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Posts Tagged ‘network cameras’

Network Camera Bandwidth Calculator

Tuesday, June 9th, 2009

Network Camera Bandwidth CalculatorJVSG, the Joint Video Surveillance Group, have developed a great software tool which helps you to calculate the bandwidth needed for network CCTV cameras.

This is one of the major concerns expressed (typically by IT Managers) when people suggest adding video cameras to their network.

The software can calculate the bandwidth requirements for cameras with all the common resolution specifications and allows you to calculate the effects of varying resolution, frame rates, numbers of cameras, the video compression standard (H.264, MPEG4, MJPEG) etc.

You can even estimate the impact of varying amounts of motion activity in the scene.

See below for more information on the settable parameters, or click the image above to visit their website.

You can download and run a FREE 45-day evaluation copy of this software from their website, and if you decide to buy it’s just £39 to licence the software for continued use.

 

  • Resolution – Camera resolution in pixels. You can select resolution from the drop-down list. The list contains most popular PAL and NTSC camera resolutions (like 352×288 CIF PAL, 704×576 4 CIF PAL) as well as some typical network cameras resolutions (like 640×480) including megapixel resolutions (1280×1024, 1600×1200), HD and full HD resolutions (1920×1080) as well as others.
  • Compression – Video compression. You can choose from MPEG4, H.264, four levels of Motion JPEG (MJPG) compression (from Low to High) and “RAW Data”. If you use Motion JPEG you can use different JPEG compression levels. If you use low MJPEG compression (level 10) you get best quality of picture and about 10 times lower frame size. If you use Medium MJPEG compression (level 20) you usually obtain a good picture quality and an optimal Quality/Frame Size ratio. With a JPEG level of more than 50 your picture becomes bad for video surveillance purpose.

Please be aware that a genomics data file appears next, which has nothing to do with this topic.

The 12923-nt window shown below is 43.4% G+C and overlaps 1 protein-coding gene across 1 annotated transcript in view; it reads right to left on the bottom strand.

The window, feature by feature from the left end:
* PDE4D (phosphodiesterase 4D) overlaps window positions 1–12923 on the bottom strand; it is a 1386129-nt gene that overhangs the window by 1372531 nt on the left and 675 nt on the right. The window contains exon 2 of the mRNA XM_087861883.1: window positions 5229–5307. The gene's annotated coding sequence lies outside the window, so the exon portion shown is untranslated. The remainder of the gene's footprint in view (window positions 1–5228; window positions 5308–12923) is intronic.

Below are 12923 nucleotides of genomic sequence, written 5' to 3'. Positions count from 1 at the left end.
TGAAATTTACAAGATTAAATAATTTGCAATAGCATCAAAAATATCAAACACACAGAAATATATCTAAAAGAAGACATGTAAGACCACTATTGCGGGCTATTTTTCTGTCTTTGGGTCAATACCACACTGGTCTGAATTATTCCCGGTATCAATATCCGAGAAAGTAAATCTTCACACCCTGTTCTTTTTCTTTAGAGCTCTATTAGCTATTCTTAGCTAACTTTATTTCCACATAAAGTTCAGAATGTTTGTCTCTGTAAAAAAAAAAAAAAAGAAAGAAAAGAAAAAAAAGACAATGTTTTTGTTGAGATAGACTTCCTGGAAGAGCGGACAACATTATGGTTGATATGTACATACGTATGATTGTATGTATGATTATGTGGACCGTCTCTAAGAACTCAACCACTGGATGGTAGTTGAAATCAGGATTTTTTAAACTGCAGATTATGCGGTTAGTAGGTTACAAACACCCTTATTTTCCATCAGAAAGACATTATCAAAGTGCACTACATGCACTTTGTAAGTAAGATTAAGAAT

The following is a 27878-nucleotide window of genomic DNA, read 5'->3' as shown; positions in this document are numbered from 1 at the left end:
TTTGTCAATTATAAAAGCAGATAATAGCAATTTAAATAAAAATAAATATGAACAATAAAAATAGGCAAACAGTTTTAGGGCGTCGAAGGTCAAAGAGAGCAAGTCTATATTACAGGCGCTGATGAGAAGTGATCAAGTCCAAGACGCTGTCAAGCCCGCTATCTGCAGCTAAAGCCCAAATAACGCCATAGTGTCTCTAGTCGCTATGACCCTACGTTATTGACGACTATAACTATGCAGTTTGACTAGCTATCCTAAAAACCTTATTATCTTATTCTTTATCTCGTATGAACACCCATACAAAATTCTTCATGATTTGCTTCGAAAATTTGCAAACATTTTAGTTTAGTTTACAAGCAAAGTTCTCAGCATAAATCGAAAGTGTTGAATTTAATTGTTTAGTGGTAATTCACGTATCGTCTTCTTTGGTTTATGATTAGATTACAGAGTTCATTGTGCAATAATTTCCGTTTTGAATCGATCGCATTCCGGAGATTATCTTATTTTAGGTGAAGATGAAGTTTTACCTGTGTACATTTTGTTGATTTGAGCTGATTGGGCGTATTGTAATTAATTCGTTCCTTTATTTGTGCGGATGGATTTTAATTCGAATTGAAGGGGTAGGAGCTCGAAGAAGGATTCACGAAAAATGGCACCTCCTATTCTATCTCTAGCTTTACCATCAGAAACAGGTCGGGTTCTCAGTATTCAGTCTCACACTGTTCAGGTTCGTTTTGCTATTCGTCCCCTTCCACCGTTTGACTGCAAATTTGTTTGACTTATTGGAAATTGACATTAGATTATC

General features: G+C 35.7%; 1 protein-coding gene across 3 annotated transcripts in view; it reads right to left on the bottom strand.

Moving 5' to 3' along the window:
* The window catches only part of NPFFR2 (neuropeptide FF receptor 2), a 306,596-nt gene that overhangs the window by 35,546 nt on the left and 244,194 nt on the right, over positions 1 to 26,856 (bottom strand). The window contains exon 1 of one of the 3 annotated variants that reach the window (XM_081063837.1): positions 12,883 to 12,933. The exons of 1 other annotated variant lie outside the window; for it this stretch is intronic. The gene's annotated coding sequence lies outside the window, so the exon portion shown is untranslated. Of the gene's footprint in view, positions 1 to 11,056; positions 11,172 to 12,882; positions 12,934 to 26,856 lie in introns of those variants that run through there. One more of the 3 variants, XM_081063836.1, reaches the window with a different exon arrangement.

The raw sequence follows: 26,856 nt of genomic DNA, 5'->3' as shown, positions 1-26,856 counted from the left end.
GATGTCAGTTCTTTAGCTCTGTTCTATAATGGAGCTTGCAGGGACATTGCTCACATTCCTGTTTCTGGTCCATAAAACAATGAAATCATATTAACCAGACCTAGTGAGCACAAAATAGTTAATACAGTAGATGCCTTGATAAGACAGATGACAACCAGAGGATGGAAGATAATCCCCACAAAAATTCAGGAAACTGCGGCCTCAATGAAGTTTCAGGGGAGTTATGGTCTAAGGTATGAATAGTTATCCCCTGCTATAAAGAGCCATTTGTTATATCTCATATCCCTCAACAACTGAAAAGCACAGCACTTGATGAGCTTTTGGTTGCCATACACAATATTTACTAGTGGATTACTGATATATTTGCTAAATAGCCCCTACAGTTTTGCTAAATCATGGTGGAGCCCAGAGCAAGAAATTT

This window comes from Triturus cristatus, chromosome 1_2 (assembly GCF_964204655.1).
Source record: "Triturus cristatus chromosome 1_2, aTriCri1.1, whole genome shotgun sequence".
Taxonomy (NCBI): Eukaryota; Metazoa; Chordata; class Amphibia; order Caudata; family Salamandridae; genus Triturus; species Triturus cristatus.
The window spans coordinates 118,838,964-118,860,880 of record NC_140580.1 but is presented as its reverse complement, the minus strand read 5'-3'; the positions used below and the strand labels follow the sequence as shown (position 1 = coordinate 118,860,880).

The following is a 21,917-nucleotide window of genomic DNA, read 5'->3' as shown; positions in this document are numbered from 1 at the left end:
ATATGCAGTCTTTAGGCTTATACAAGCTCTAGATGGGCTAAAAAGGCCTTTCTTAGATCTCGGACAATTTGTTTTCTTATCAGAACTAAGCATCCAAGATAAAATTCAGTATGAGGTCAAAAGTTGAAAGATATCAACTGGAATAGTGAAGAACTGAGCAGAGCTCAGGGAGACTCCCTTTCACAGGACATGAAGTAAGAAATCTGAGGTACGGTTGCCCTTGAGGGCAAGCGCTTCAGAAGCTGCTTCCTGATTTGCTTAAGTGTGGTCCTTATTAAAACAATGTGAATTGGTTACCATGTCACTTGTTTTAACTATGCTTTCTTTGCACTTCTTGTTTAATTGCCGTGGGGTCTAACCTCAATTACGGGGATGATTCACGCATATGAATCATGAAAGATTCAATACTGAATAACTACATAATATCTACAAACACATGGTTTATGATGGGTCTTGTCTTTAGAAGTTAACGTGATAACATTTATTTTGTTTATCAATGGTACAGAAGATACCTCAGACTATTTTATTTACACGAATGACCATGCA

• FPS – Frames Per Second. Typical FPS for video surveillance system is from 5 to 15 frames per second. In some applications (like CCTV in casino) it is required to use higher speed values (25-60 FPS). Alternative name for FPS is IPS (Images Per Second).
  • Days – Required length of video archive in days (24 hours). Used for storage space calculation.
  • Cameras – Number of cameras in your CCTV installation with the same parameters.
  • Recording % – Estimated motion recording activity. 100% for constant recording. This parameter is used to calculate disk storage space in case the video is recorded on a schedule or on a motion detector.
  • Image Complexity – Frames from some CCTV cameras are more detailed and have a higher frame size.
  • Motion % – Motion activity (100% for constant activity). This parameter is used for MPEG4 and H.264 bandwidth estimation.

Lux Light Level Chart

Monday, December 1st, 2008

Lux light levels chartLux levels are quoted by all IP camera manufacturers to indicate the low light level capabilities of their cameras.

The problem is that the lux scale means nothing to most of us, and we are often asked to give an indication of just what is meant by 1.0 lux or 0.01 lux.

Somehow, us saying “quite dark” or “very dark” never seemed very satisfactory!

We checked with Wikipedia:

The lux (symbol: lx) is the SI unit of illuminance and luminous emittance. It is used in photometry as a measure of the apparent intensity of light hitting or passing through a surface. It is analogous to the radiometric unit watts per square meter, but with the power at each wavelength weighted according to the luminosity function, a standardized model of human brightness perception. In English, “lux” is used in both singular and plural.

That’s that cleared up then! 😉

We don’t really think that the information on the Wikipedia page is quite what our CCTV camera enquirers are looking for, so we’ve created our own lookup lux chart with indicative pictograms to give you a visual representation of relative lux light levels.

Click the link to view the chart as a pdf – Lux Light Level Chart.

We hope that’s helpful?

You might also be interested in our article on IRE and Lux Levels.

If there’s any other CCTV terminology that we can de-mystify for you then please feel free to get in touch and let us know. You can use the comments below or visit our IP CCTV Forum.